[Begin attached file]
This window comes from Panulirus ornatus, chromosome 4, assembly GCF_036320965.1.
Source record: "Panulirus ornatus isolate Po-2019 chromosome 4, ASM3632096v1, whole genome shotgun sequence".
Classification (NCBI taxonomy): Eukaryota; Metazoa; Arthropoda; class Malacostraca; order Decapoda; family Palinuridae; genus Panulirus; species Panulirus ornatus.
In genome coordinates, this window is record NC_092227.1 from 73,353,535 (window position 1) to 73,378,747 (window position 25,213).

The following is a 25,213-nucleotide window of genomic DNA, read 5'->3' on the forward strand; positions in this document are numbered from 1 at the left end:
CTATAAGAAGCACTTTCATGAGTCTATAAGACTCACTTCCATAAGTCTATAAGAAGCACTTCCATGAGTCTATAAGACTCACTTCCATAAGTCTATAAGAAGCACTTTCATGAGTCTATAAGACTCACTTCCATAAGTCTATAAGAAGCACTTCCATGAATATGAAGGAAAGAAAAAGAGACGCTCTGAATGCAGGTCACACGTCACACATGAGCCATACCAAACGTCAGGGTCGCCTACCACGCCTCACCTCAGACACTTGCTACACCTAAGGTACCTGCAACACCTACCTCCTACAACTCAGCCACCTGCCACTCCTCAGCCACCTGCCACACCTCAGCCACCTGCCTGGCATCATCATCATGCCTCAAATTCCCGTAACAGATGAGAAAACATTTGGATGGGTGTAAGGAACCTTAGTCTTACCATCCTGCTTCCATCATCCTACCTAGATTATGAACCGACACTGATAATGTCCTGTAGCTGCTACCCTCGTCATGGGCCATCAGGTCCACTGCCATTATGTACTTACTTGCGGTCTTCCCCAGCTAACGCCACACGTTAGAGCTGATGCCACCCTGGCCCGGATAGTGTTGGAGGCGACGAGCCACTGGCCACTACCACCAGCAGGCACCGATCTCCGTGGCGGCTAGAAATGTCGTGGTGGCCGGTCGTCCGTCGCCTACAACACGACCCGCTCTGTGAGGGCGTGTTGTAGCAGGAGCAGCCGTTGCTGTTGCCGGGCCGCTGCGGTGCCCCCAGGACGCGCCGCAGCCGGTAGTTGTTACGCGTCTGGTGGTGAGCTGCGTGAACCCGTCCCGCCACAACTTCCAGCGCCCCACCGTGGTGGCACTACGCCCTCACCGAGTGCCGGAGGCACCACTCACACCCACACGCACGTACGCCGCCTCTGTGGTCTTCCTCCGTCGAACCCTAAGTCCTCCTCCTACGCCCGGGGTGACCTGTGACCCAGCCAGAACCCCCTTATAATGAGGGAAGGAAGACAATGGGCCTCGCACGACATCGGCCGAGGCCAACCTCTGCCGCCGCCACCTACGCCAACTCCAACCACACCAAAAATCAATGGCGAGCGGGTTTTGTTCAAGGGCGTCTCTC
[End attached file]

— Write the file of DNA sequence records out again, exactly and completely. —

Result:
This window comes from Panulirus ornatus, chromosome 4, assembly GCF_036320965.1.
Source record: "Panulirus ornatus isolate Po-2019 chromosome 4, ASM3632096v1, whole genome shotgun sequence".
Classification (NCBI taxonomy): Eukaryota; Metazoa; Arthropoda; class Malacostraca; order Decapoda; family Palinuridae; genus Panulirus; species Panulirus ornatus.
In genome coordinates, this window is record NC_092227.1 from 73,353,535 (window position 1) to 73,378,747 (window position 25,213).

The following is a 25,213-nucleotide window of genomic DNA, read 5'->3' on the forward strand; positions in this document are numbered from 1 at the left end:
CTATAAGAAGCACTTTCATGAGTCTATAAGACTCACTTCCATAAGTCTATAAGAAGCACTTCCATGAGTCTATAAGACTCACTTCCATAAGTCTATAAGAAGCACTTTCATGAGTCTATAAGACTCACTTCCATAAGTCTATAAGAAGCACTTCCATGAATATGAAGGAAAGAAAAAGAGACGCTCTGAATGCAGGTCACACGTCACACATGAGCCATACCAAACGTCAGGGTCGCCTACCACGCCTCACCTCAGACACTTGCTACACCTAAGGTACCTGCAACACCTACCTCCTACAACTCAGCCACCTGCCACTCCTCAGCCACCTGCCACACCTCAGCCACCTGCCTGGCATCATCATCATGCCTCAAATTCCCGTAACAGATGAGAAAACATTTGGATGGGTGTAAGGAACCTTAGTCTTACCATCCTGCTTCCATCATCCTACCTAGATTATGAACCGACACTGATAATGTCCTGTAGCTGCTACCCTCGTCATGGGCCATCAGGTCCACTGCCATTATGTACTTACTTGCGGTCTTCCCCAGCTAACGCCACACGTTAGAGCTGATGCCACCCTGGCCCGGATAGTGTTGGAGGCGACGAGCCACTGGCCACTACCACCAGCAGGCACCGATCTCCGTGGCGGCTAGAAATGTCGTGGTGGCCGGTCGTCCGTCGCCTACAACACGACCCGCTCTGTGAGGGCGTGTTGTAGCAGGAGCAGCCGTTGCTGTTGCCGGGCCGCTGCGGTGCCCCCAGGACGCGCCGCAGCCGGTAGTTGTTACGCGTCTGGTGGTGAGCTGCGTGAACCCGTCCCGCCACAACTTCCAGCGCCCCACCGTGGTGGCACTACGCCCTCACCGAGTGCCGGAGGCACCACTCACACCCACACGCACGTACGCCGCCTCTGTGGTCTTCCTCCGTCGAACCCTAAGTCCTCCTCCTACGCCCGGGGTGACCTGTGACCCAGCCAGAACCCCCTTATAATGAGGGAAGGAAGACAATGGGCCTCGCACGACATCGGCCGAGGCCAACCTCTGCCGCCGCCACCTACGCCAACTCCAACCACACCAAAAATCAATGGCGAGCGGGTTTTGTTCAAGGGCGTCTCTC